I can’t beleive I missed this one! I knew that Mathworks were ditching Maple in favour of MuPad for their symbolic toolbox but I didn’t realise that they liked it so much that they bought the company. I wonder how this is going to affect other products, such as Mathcad and Scientific Workplace, that have adopted MuPad as a symbolic engine? Will Mathworks continue to license the technology to their competitors or will the likes of Mathcad have to find an alternative?
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The 41st Carnival of Maths is now available over at 360 and includes two articles from Walking Randomly. Don’t let that put you off though as there is loads of other great stuff for your reading pleasure.
There have been loads of mathematical software releases recently and here is another – version 3.03 of Octave – the free, open-source MATLAB like maths package. No major new features this time as it is essentially a bug fix release.
The Mathworks released the latest version of their flagship product, MATLAB 2008b, on October 9th. Along with the usual wide range of incremental improvements, there are one or two major changes such as a complete overhaul of the symbolic toolbox and a new Econometrics toolbox.
Other posts you may be interested in.
Review of the new Symbolic Toolbox in MATLAB 2008b
Flip Phillips, Professor of Psychology and Neuroscience at Skidmore College, has reviewed Maple 12 running on a Mac over at MacWorld. The Exploration Assistant sounds rather interesting from my point of view – if only I could find the time to have a play with it. It seems that Flip is rather impressed with this new version so why not head over there to read more?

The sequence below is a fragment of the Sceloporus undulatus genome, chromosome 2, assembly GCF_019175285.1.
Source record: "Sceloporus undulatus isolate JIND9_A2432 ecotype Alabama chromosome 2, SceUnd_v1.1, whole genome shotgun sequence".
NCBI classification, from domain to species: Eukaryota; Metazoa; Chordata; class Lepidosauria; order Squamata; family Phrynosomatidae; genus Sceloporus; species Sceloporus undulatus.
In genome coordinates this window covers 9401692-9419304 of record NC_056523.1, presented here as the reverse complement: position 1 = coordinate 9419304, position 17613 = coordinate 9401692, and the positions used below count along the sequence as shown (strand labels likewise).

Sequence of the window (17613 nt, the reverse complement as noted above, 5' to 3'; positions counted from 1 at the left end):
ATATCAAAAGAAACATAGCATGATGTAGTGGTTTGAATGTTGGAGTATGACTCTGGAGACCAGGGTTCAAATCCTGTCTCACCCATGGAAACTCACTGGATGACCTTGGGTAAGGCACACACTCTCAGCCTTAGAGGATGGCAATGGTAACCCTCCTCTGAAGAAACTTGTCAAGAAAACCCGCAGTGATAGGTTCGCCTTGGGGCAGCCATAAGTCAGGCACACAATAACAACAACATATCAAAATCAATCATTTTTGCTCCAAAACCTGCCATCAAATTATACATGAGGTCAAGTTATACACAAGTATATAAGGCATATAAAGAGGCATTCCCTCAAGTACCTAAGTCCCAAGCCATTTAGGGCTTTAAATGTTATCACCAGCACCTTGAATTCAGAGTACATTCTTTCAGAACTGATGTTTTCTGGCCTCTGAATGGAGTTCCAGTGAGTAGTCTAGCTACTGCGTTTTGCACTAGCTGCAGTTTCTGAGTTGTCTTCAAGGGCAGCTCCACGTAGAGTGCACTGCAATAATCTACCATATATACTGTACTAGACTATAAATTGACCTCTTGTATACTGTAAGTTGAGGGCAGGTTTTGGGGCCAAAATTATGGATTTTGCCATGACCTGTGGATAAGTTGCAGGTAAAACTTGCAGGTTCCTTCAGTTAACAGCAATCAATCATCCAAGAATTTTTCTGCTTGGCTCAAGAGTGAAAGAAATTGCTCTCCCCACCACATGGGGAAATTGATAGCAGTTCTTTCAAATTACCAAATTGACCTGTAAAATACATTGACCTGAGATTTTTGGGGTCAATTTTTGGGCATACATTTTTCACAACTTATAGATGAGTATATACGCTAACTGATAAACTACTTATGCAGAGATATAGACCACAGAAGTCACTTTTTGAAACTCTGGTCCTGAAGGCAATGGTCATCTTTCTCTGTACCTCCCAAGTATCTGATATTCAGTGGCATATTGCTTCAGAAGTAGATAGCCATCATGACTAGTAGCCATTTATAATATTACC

Just a quick note to say good luck (not that’ll she’ll need it I’m sure) to Maria of Teaching College Math Technology fame who will be giving a talk at the upcoming International Mathematica User Conference in Champaign, Illinois. Her talk will be on Online Calculus and Wolfram Demonstrations which is right up my street so I am sorry I can’t be there. I almost managed to get a place as my boss thought I should go but we fell down at the vital ‘getting funding’ hurdle.
To be expected I guess – we are in the middle of a credit crunch (click this video – very funny!) after all.
Right now we are all being subjected to some pretty depressing news. Flicking through today’s newspaper I see article after article on things like the credit crunch, the global energy crisis and impending recession. In the face of all this doom and gloom what we need is as many excuses to celebrate as possible.
Birthdays are a great excuse for celebration – a night out (or in) with friends, good food and maybe a glass (or three) of wine but the problem with birthdays is that they only come around once a year. Once a year, that is, if you only consider Earthly years but if you expand the net to include Martian years, Jovian years and, best of all, Mercurian years then you get a whole new set of celebration dates for your calendar.
The problem you are now faced with is working out when your next Martian birthday is. That’s where this Wolfram Demonstration from Chris Boucher comes in handy. Simply enter your birthdate and you’ll instantly get told your age as it would be on the various planets of the solar system. Despite it’s recent demotion from planetary status, Pluto has been included as well, and rightly so in my opinion. As an added bonus you’ll get told when your next birthday will be on each planet – helping you to fill up that all important celebration calendar. Cheers!